William & Mary plans to welcome back its students for the fall semester during the coronavirus but with some requirements.
One of them is having students test themselves for COVID-19 prior to coming to campus.
“Students will receive a self-administered, mail-in test kit prior to coming to campus,” according to the COVID-19 Testing announcement on the university’s website. “Test kits will arrive in time for students to self-administer the test, mail it back along with the required consent form, and get test results before they are due to arrive on campus.”
All students are required to take the test, which is paid for by the university at no charge to students.
But how will William & Mary ensure the credibility of each test?
The answer: By giving students the benefit of the doubt and relying on the university’s honor code.
“Adherence to the protocol for administering the at-home COVID test kit is up to the honor and integrity of each of our students,” university spokeswoman Suzanne Clavet wrote in an email Wednesday. “Given our honor code and our newly established Community Commitment, we have confidence in the results of this testing.”
Clavet said the health and well-being of students, faculty and staff and the Williamsburg community has been the university’s top priority and they have been committed to flattening the curve since the spring with the testing requirements being the most recent example of the school’s efforts.
“Having testing data available before the majority of students return to campus is important to facilitate the healthiest and safest return for students – for them individually, for the campus as a whole and for the greater Williamsburg community,” she wrote.
WYDaily asked Clavet why W&M did not ask the students to go a doctor and receive a doctor’s note instead of testing themselves at home.
She said the university chose self-testing at home for students to have more consistent testing data, let students who are positive and asymptomatic know they have the virus and other reasons.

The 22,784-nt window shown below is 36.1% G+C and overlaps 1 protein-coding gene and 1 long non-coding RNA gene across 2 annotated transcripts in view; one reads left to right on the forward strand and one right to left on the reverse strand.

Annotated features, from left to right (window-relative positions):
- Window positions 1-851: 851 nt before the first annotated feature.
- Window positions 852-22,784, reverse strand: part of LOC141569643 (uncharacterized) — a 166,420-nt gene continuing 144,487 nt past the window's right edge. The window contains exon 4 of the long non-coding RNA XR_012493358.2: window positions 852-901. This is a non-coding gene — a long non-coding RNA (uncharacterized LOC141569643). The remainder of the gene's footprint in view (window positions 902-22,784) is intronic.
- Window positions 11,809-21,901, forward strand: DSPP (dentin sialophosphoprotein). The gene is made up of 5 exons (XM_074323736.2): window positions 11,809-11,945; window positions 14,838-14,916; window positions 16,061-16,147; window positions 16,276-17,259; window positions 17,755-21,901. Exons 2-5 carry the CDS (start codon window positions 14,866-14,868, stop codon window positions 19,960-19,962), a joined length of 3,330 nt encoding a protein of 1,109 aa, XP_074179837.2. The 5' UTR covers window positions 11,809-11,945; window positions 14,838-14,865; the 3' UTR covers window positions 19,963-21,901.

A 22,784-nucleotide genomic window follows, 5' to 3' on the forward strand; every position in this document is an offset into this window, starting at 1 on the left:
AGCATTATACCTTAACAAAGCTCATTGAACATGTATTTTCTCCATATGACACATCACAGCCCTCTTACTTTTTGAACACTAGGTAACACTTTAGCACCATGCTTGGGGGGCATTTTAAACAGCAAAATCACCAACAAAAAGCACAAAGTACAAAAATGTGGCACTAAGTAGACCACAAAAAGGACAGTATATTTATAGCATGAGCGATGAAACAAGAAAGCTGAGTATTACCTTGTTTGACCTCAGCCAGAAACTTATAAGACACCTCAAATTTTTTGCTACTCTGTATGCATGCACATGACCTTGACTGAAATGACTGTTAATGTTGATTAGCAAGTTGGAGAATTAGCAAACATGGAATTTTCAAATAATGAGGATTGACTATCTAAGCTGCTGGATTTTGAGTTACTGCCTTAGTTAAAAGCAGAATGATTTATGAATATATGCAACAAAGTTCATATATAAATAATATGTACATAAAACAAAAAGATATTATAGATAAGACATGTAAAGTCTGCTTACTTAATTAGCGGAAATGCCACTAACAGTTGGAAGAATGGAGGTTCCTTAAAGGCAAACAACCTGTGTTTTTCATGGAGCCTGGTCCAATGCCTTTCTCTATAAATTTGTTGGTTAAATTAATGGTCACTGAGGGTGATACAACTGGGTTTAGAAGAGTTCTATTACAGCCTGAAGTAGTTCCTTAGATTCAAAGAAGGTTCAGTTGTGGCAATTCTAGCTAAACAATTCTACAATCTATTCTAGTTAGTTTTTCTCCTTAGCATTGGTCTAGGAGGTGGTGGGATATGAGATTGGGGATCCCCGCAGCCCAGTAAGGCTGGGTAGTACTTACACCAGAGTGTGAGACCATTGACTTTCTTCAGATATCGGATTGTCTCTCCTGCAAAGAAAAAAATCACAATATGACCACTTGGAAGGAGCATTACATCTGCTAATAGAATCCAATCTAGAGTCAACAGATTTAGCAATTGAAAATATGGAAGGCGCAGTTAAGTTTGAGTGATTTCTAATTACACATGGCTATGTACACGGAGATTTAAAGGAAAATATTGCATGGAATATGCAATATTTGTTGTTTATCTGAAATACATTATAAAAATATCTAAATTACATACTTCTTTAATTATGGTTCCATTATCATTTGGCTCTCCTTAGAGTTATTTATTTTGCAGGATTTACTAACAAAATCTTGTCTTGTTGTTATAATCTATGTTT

“This centralized testing approach allows the university to contribute to the public health data analysis that is helping to drive Virginia’s, as well as the university’s, responses to the pandemic,” she wrote. “Using a centralized vendor allowed the university to pay for the testing.”
The college recently partnered with VCU Health System for the test kits and random sample testing during the semester as well as other physical and mental heath resources for the community.
Staff members who wish to get tested must pay $15 for the COVID-19 test.
It’s unclear why testing is required for students before coming to campus but not for faculty members and staff.
The new testing requirements is one of the many changes the university is implementing to reduce the spread of the coronavirus. Other changes include wearing masks indoors, requiring social distancing around campus and preparing students to pack for 2-3 weeks, since the university could close at a moment’s notice.
W&M opened Wednesday and students are expected to arrive on campus starting August through the first week of September with undergraduate courses starting Aug. 19.
“We will slow the pace of student return to campus through August, to Labor Day Weekend, so as to minimize density and reduce circulation on/off campus,” William & Mary President Katherine Rowe announced on July 31. “We will delay the start of in-person undergraduate instruction until after Labor Day, so as to ensure consistent experiences for all students, on and off campus, during a more extended return to campus.”
As of Thursday, there are 95,867 cases, 8,183 hospitalizations and 2,299 deaths in Virginia, according to the Virginia Department of Health’s website.
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